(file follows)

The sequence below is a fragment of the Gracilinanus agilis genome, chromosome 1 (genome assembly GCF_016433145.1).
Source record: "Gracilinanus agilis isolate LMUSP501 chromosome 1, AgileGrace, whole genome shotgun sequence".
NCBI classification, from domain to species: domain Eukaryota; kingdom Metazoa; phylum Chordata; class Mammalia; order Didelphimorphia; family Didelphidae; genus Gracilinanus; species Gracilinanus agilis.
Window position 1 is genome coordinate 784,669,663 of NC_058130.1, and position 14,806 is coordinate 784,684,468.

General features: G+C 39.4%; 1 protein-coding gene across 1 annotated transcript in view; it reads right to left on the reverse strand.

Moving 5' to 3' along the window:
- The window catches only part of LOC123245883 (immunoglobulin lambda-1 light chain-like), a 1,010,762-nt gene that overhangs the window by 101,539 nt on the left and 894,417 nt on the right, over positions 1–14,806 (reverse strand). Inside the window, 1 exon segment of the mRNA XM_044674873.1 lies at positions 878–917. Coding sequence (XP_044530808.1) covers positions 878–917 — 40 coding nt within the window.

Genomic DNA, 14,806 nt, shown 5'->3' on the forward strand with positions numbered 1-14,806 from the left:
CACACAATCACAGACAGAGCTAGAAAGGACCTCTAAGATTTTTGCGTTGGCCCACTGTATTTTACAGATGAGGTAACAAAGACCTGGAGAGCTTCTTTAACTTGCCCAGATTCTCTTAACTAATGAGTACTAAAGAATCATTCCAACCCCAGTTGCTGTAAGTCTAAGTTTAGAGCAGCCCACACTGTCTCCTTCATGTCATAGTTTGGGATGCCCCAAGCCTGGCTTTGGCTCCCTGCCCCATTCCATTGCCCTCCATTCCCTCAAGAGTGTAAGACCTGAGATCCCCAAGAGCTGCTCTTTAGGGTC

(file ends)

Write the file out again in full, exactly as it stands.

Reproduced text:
The sequence below is a fragment of the Gracilinanus agilis genome, chromosome 1 (genome assembly GCF_016433145.1).
Source record: "Gracilinanus agilis isolate LMUSP501 chromosome 1, AgileGrace, whole genome shotgun sequence".
NCBI classification, from domain to species: domain Eukaryota; kingdom Metazoa; phylum Chordata; class Mammalia; order Didelphimorphia; family Didelphidae; genus Gracilinanus; species Gracilinanus agilis.
Window position 1 is genome coordinate 784,669,663 of NC_058130.1, and position 14,806 is coordinate 784,684,468.

General features: G+C 39.4%; 1 protein-coding gene across 1 annotated transcript in view; it reads right to left on the reverse strand.

Moving 5' to 3' along the window:
- The window catches only part of LOC123245883 (immunoglobulin lambda-1 light chain-like), a 1,010,762-nt gene that overhangs the window by 101,539 nt on the left and 894,417 nt on the right, over positions 1–14,806 (reverse strand). Inside the window, 1 exon segment of the mRNA XM_044674873.1 lies at positions 878–917. Coding sequence (XP_044530808.1) covers positions 878–917 — 40 coding nt within the window.

Genomic DNA, 14,806 nt, shown 5'->3' on the forward strand with positions numbered 1-14,806 from the left:
CACACAATCACAGACAGAGCTAGAAAGGACCTCTAAGATTTTTGCGTTGGCCCACTGTATTTTACAGATGAGGTAACAAAGACCTGGAGAGCTTCTTTAACTTGCCCAGATTCTCTTAACTAATGAGTACTAAAGAATCATTCCAACCCCAGTTGCTGTAAGTCTAAGTTTAGAGCAGCCCACACTGTCTCCTTCATGTCATAGTTTGGGATGCCCCAAGCCTGGCTTTGGCTCCCTGCCCCATTCCATTGCCCTCCATTCCCTCAAGAGTGTAAGACCTGAGATCCCCAAGAGCTGCTCTTTAGGGTC